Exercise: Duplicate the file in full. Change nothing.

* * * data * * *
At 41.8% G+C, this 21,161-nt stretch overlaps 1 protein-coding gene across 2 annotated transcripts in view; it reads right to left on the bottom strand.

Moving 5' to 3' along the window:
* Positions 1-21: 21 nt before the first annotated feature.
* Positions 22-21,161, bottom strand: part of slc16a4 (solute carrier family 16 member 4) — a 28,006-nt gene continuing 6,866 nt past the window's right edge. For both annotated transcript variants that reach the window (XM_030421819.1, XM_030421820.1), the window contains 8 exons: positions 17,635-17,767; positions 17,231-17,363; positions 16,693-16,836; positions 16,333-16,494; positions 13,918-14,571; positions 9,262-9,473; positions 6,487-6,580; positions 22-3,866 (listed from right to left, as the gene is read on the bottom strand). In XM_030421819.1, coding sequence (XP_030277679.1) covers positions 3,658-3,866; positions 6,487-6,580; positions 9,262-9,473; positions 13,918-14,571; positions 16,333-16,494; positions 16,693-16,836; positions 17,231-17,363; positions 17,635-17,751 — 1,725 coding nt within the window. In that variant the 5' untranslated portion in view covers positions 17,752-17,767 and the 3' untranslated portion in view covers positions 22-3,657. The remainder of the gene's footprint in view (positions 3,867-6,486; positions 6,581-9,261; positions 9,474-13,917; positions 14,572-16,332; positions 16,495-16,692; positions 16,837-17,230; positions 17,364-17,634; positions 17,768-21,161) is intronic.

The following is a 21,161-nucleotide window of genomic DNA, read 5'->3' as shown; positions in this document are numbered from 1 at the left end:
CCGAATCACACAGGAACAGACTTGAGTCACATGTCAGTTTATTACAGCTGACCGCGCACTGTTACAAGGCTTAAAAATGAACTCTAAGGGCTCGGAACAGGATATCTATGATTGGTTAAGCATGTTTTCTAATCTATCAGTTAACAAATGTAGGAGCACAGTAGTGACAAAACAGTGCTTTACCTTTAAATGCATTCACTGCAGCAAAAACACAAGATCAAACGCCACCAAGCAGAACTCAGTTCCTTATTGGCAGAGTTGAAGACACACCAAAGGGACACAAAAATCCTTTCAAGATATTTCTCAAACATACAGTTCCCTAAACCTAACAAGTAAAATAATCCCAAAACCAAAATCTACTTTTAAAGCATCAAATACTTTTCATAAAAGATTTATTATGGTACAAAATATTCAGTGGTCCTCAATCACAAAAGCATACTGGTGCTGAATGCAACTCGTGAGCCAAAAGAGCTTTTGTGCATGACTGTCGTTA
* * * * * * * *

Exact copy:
At 41.8% G+C, this 21,161-nt stretch overlaps 1 protein-coding gene across 2 annotated transcripts in view; it reads right to left on the bottom strand.

Moving 5' to 3' along the window:
* Positions 1-21: 21 nt before the first annotated feature.
* Positions 22-21,161, bottom strand: part of slc16a4 (solute carrier family 16 member 4) — a 28,006-nt gene continuing 6,866 nt past the window's right edge. For both annotated transcript variants that reach the window (XM_030421819.1, XM_030421820.1), the window contains 8 exons: positions 17,635-17,767; positions 17,231-17,363; positions 16,693-16,836; positions 16,333-16,494; positions 13,918-14,571; positions 9,262-9,473; positions 6,487-6,580; positions 22-3,866 (listed from right to left, as the gene is read on the bottom strand). In XM_030421819.1, coding sequence (XP_030277679.1) covers positions 3,658-3,866; positions 6,487-6,580; positions 9,262-9,473; positions 13,918-14,571; positions 16,333-16,494; positions 16,693-16,836; positions 17,231-17,363; positions 17,635-17,751 — 1,725 coding nt within the window. In that variant the 5' untranslated portion in view covers positions 17,752-17,767 and the 3' untranslated portion in view covers positions 22-3,657. The remainder of the gene's footprint in view (positions 3,867-6,486; positions 6,581-9,261; positions 9,474-13,917; positions 14,572-16,332; positions 16,495-16,692; positions 16,837-17,230; positions 17,364-17,634; positions 17,768-21,161) is intronic.

The following is a 21,161-nucleotide window of genomic DNA, read 5'->3' as shown; positions in this document are numbered from 1 at the left end:
CCGAATCACACAGGAACAGACTTGAGTCACATGTCAGTTTATTACAGCTGACCGCGCACTGTTACAAGGCTTAAAAATGAACTCTAAGGGCTCGGAACAGGATATCTATGATTGGTTAAGCATGTTTTCTAATCTATCAGTTAACAAATGTAGGAGCACAGTAGTGACAAAACAGTGCTTTACCTTTAAATGCATTCACTGCAGCAAAAACACAAGATCAAACGCCACCAAGCAGAACTCAGTTCCTTATTGGCAGAGTTGAAGACACACCAAAGGGACACAAAAATCCTTTCAAGATATTTCTCAAACATACAGTTCCCTAAACCTAACAAGTAAAATAATCCCAAAACCAAAATCTACTTTTAAAGCATCAAATACTTTTCATAAAAGATTTATTATGGTACAAAATATTCAGTGGTCCTCAATCACAAAAGCATACTGGTGCTGAATGCAACTCGTGAGCCAAAAGAGCTTTTGTGCATGACTGTCGTTA